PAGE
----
TinyKeyMan: Key Management for Sensor Networks
This package provides an implementation on TinyOS
for pairwise key establishment in wireless sensor networks using
the polynomial poolbased key predistribution scheme [1,
3]. It includes the implementation of the random subset assignment
scheme and the gridbased scheme. These
two schemes have a number of nice properties, including high probability
(or guarantee) to establish pairwise keys, tolerance of node captures,
and low communication and computation overhead.
For details see the related publications.
People
Platform
TinyOS
Software Package
TinyKeyMan.zip
This software can be invoked through the interfaces we provide. More
details are in Readme
Performance Results

Evaluating a tdegree polynomial is the basic operation
in the computation of a pairwise key in the polynomial poolbased
key predistribution schemes. We use an optimization technique
to reduce the cost of polynomial evaluation at sensor nodes. The
basic idea is to compute multiple pieces of key fragments over
some special finite fields F_{q'} (q'=
2^{8} + 1
or 2^{16}
+ 1), and concatenate these fragments into a regular
key. A nice property provided by such finite fields is that no
division is necessary for modular multiplication. The
code sizes for polynomial evaluation are given below:
Scheme

ROM
(bytes) 
RAM
(bytes) 
q'
= 2^{8}
+ 1 
288 
11 
q'
= 2^{16}
+ 1 
416 
20 
Using the
above key computation optimization, we implement the random subset
assignment scheme and the gridbased scheme with q'
= 2^{16} + 1,
since it can accommodate a larger number of nodes than the other
option with slightly additional computation overhead (see computational
cost). The code sizes for these two schemes are given below:
Scheme 
ROM
(bytes) 
RAM
(bytes) 
Random
Subset Assignment 
2824

106 
GridBased

1160 
67 

The following figure compares the cost of computing a 64bit
key using our optimized technique when q'=
2^{8} + 1
(8bit version) and 2^{16}
+ 1 (16bit version) with the cost of generating a 64bit
MAC (Message Authentication Code) on a 64bit long message using
a 64bit key with RC5 and SkipJack. It shows that this optimization
technique has advantages for a reasonable degree t of polynomial,
and the degree of polynomial is not necessary to be a large number,
which can be seen from the security analysis (see security).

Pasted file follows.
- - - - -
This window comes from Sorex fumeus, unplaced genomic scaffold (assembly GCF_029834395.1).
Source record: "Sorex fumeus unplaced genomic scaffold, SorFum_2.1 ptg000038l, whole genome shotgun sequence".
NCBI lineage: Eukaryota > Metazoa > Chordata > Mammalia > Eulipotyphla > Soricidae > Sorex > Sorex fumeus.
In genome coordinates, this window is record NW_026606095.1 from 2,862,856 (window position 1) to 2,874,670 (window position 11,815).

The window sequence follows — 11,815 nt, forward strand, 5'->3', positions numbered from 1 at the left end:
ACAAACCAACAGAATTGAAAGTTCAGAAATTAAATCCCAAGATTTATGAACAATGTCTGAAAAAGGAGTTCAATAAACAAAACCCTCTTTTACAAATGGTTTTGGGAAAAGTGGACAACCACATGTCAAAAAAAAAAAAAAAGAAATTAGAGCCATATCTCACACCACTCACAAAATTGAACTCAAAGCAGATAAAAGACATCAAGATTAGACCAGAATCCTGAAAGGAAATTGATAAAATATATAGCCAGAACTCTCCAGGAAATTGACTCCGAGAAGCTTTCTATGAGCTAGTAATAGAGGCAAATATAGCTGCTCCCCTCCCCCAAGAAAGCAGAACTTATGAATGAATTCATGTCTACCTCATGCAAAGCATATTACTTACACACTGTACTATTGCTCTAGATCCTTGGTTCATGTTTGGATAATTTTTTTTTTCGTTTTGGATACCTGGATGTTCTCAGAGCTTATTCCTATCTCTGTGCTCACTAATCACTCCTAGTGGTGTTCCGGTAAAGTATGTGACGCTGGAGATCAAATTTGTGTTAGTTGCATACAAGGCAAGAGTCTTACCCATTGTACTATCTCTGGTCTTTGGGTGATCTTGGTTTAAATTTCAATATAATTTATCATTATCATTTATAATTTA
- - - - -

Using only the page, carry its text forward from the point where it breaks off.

Assume the probability p of sharing
a key between two nodes directly is 0.33. The first figure clearly
shows that before the number of compromised sensor nodes reaches
a certain point, the random subset assignment scheme (denoted
by RS in the figure) performs much better than both of the
other schemes. When the number of compromised nodes exceeds a
certain point, the other schemes have fewer compromised links
or keys than the random subset assignment scheme. Nevertheless,
under such circumstances, none of these schemes provide sufficient
security due to the large fraction of compromised links (over
60%). Thus, the random subset assignment scheme clearly has advantages
over the basic probabilistic scheme and the qcomposite
scheme.
To compare the security between different schemes,
we assume the network size is N=20,000, and each node can store
up to 200 keys or polynomial coefficients. In the gridbased scheme,
we have m=142 and p=0.014, where m is the
number of rows or columns in the grid. The four curves in the right
part of the following Figure show the fraction of compromised links
keys between noncompromised nodes as a function of the number of
compromised sensor nodes given p=0.014. We can see that the
random subset assignment scheme and the gridbased scheme perform
much better for less than 14,000 compromised nodes, while none of
the schemes can provide sufficient security for more than 14,000
compromised nodes because of the large fraction of compromised links
(over 60% compromised links).
Though p=0.014 is acceptable for the gridbased scheme, for
the basic probabilistic, the qcomposite, and the random subset
assignment schemes, p should be large enough to make sure the whole
network is fully connected. Assume p=0.33. This requires
about 42 neighbor nodes for each sensor node to make sure the whole
network with 20,000 nodes is connected with a high probability.
The three curves in the left part of the figure show the fraction
of compromised links between noncompromised nodes as a function
of the number of compromised sensor nodes for the above three schemes
when p=0.33. We can see that a small number of compromised
nodes reveal a large fraction of secrets in the network in these
schemes; however, the fraction of compromised links are much lower
in the gridbased scheme for the same number of compromised nodes.
Related Publications
[1] Donggang Liu, Peng Ning, "Establishing
Pairwise Keys in Distributed Sensor Networks," in Proceedings
of the 10th ACM Conference on Computer and Communications Security
(CCS '03), pages 5261, Washington D.C., October, 2003.
[2] Donggang Liu, Peng Ning, "LocationBased
Pairwise Key Establishments for Static Sensor Networks,"
in 2003 ACM Workshop on Security in Ad Hoc and Sensor Networks
(SASN '03), October 2003.
[3] Donggang Liu, Peng Ning, Rongfang Li, "Establishing Pairwise Keys in Distributed Sensor Networks", in ACM Transactions on Information and System Security, Vol. 8, No.1, pages 4177, February 2005. (More results than the conference version, including actual implementation and performance results on MICA2 motes.)
[4] Donggang Liu, Peng Ning, “Improving Key PreDistribution with Deployment Knowledge in Static Sensor Networks,” in ACM Transactions on Sensor Networks (TOSN), Vol. 1, No. 2, pages 204239, November 2005.
[5] Donggang Liu, Peng Ning, Wenliang Du, “GroupBased Key PreDistribution in Wireless Sensor Networks,” in Proceedings of 2005 ACM Workshop on Wireless Security (WiSe 2005), September 2005. (This paper, unlike the previous methods using deployment knowledge, removes the need for sensors' expected locations.)